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Arthur Rimbaud: A Personal Reflection

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Part 1:

One hundred years after the death of Jean Nicolas Arthur Rimbaud(1854-1891), a French poet, I was just beginning to find my way in the world of poetry. Rimbaud influenced modern literature and arts, inspired various musicians, and prefigured surrealism. He started writing poems at a very young age while still in primary school, and stopped completely before he turned 21. He was mostly creative in his late teens. His "genius, its flowering, explosion and sudden extinction, still astonishes."1-Ron Price with thanks to 1Cecil Hackett, Rimbaud: A Critical Introduction, Cambridge: Cambridge University Press, 2010, (1981).

In 1991, on the 100th anniversary of Rimbaud's death, I was teaching English Literature at a polytechnic in Western Australia and had begun to turn to studying and writing poetry. Unlike Rimbaud I did not really find my home in poetry until well into my middle age, and after I had turned away from novel-writing. I also turned toward poetry as several fires were also beginning to go out in my career-life, my sex-life and my emotional life. By 1991 I was fully compliant on my medications for bipolar disorder. In these last two decades my emotional life has gone through a series of smoothing-out of the edges due to changes in my medications. There were some difficult transitions but, as I write these words, my intellectual-emotional-sensory world has become more balanced than in all the previous stages and phases of my life-narrative.

Part 2:

I gradually came to know more about this French poet in the last two decades as I studied more and more of the western intellectual-poetic tradition. But Rimbaud's work is far too eccentric, wild, and lacking in common sense for my liking. The French poet Paul Valery made this same point in Graham Robb's book, Rimbaud, New York: W.W. Norton & Co.
I find that making comparisons and contrasts between myself and other poets provides insights and understandings into my own life and my own poetic work. It is this desire that has led to this particular prose-poem and many others of a similar nature.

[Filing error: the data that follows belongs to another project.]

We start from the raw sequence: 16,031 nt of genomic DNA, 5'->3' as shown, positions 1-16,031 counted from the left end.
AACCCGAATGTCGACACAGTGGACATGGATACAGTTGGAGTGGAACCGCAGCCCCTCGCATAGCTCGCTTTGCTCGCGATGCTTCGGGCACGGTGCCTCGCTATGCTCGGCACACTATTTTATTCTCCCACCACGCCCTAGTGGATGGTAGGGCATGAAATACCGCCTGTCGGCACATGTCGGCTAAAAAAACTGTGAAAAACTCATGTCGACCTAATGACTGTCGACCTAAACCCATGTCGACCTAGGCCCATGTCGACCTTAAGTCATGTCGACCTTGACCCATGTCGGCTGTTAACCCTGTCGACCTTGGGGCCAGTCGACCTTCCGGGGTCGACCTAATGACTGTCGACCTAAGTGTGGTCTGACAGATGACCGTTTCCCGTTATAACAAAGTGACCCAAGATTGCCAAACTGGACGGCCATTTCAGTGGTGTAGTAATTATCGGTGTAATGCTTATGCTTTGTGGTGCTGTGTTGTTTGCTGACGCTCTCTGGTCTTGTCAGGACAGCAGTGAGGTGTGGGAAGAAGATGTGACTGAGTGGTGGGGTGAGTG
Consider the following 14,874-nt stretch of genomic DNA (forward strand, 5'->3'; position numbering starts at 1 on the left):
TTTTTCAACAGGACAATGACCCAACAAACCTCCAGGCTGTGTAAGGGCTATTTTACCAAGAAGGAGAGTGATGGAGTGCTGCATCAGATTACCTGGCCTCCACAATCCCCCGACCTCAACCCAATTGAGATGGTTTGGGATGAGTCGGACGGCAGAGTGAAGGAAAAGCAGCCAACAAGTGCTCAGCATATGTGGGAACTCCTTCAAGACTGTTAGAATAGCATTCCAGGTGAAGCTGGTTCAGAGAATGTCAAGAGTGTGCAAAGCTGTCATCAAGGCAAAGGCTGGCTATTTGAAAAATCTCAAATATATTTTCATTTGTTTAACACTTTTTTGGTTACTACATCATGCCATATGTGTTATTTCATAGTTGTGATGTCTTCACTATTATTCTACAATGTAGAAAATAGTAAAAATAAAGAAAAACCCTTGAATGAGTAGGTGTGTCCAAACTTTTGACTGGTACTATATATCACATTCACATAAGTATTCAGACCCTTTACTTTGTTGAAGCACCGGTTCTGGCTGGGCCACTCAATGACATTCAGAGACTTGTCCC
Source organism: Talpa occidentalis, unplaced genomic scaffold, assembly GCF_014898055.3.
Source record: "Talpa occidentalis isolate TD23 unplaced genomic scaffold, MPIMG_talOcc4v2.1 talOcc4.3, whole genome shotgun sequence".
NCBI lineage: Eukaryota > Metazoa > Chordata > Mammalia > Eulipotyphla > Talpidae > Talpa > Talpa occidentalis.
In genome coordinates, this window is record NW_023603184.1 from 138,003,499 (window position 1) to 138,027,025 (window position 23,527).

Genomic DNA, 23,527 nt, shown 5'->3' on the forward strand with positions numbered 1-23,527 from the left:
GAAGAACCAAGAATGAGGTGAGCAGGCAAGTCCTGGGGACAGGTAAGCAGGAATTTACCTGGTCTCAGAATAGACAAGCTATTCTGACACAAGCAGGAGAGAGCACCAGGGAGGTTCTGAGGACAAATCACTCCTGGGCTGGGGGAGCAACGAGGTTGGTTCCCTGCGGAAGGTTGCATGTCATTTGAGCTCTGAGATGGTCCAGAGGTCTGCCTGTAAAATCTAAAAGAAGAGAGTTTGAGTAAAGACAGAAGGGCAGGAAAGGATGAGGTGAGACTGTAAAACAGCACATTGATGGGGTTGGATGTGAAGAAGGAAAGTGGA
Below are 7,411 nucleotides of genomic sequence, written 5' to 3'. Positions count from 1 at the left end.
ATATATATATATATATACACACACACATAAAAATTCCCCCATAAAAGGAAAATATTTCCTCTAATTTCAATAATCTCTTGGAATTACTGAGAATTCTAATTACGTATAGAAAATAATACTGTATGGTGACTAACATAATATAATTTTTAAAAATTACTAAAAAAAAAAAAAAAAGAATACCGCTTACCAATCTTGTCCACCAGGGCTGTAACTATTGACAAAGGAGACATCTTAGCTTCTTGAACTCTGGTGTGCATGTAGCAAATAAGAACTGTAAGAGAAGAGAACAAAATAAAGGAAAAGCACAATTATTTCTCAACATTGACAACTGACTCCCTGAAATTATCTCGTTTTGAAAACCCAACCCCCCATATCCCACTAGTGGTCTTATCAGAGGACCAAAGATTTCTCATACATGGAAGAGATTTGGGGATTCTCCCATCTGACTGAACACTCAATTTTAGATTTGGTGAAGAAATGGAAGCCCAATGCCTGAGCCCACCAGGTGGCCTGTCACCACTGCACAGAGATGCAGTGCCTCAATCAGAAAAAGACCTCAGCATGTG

Rimbaud, like me, was a restless soul who traveled on three continents. I, too, had a restless quality especially in my young adulthood. I traveled extensively on two continents from my 20s to my 50s; in later life, after taking an early retirement at the age of 55, I traveled briefly in Europe and the Middle East.

I had bohemian and libertine tendencies in my late teens and early 20s, but they were nothing like those of this French poet whose tendencies continued to a wide range of excesses; he died before he was 40. My tendencies to excess were largely curtailed, muted, conventionalised, by my two marriages, my career in the teaching profession, medications for my mental health problems, and my religious proclivities by sensible and insensible degrees over several decades.

Rimbaud's mother was authoritarian and controlling. He ran away from her as soon as he could. My mother, on the other hand, was kind and understanding; indeed, she was a liberating and encouraging force in my life. Still, as I look back to my early 20s, it seemed that I had to break the umbilical cord, and it was not easy. My publishing life was just beginning in my late 30s as Rimbaud was heading into a hole for those who speak no more, as that prolific Iranian figure, the Bab, put it so succinctly.

Part 3:

Rimbaud's poetic philosophy had several facets quite unlike my approach to poetry. "The idea," he stated, "is to reach the unknown by the derangement of all the senses." Any derangement of my senses, which was the result of my bipolar disorder, was not something I wanted to replicate and encourage and, by the age of 24, I began a lifetime of medications that kept my sensory experience in the bounds of normality.

"Being a real poet involves enormous suffering, but one must be strong and be a born poet," so wrote Rimbaud. "I say that one must be a seer, make oneself a seer," he continued; "the poet makes himself a seer by a long, prodigious, and rational disordering of all the senses. To be a seer he also must experience every form of love, of suffering, and of madness.

The poet must search himself, consume all the poisons in him, and keep only their quintessence. This is an unspeakable torture during which he needs all his faith and superhuman strength, and during which he becomes the great patient, the great criminal, the great accursed, and the great learned one, among men."

Part 3.1:

"Only then will be he arrive at the unknown because he has cultivated his own soul, which was rich to begin with, more than any other man! He reaches the unknown; and even if, crazed, he ends up by losing the understanding of his visions, at least he has seen them! Let him die charging through those unutterable, unnamable things: other horrible workers will come; they will begin from the horizons where he has succumbed."2-Ron Price with thanks to 2Wikipedia, 21/12/'14.

Part 4:

I can go with you, Arthur,
on some of your ideas, but
my approach to unknowns
in life has taken a different
course with senses firmly in
tact, and not at all deranged.
I, too, will die charging into
and through my visions and
all those named & unnamed
things.....And, yes, Arthur...
there is a madness in it all,
but the world knows much
more about madness now.

I have had to deal with the
poisons you mention, but
now I only keep a little of
their quintessence as I go
into the evening of my life.

Ron Price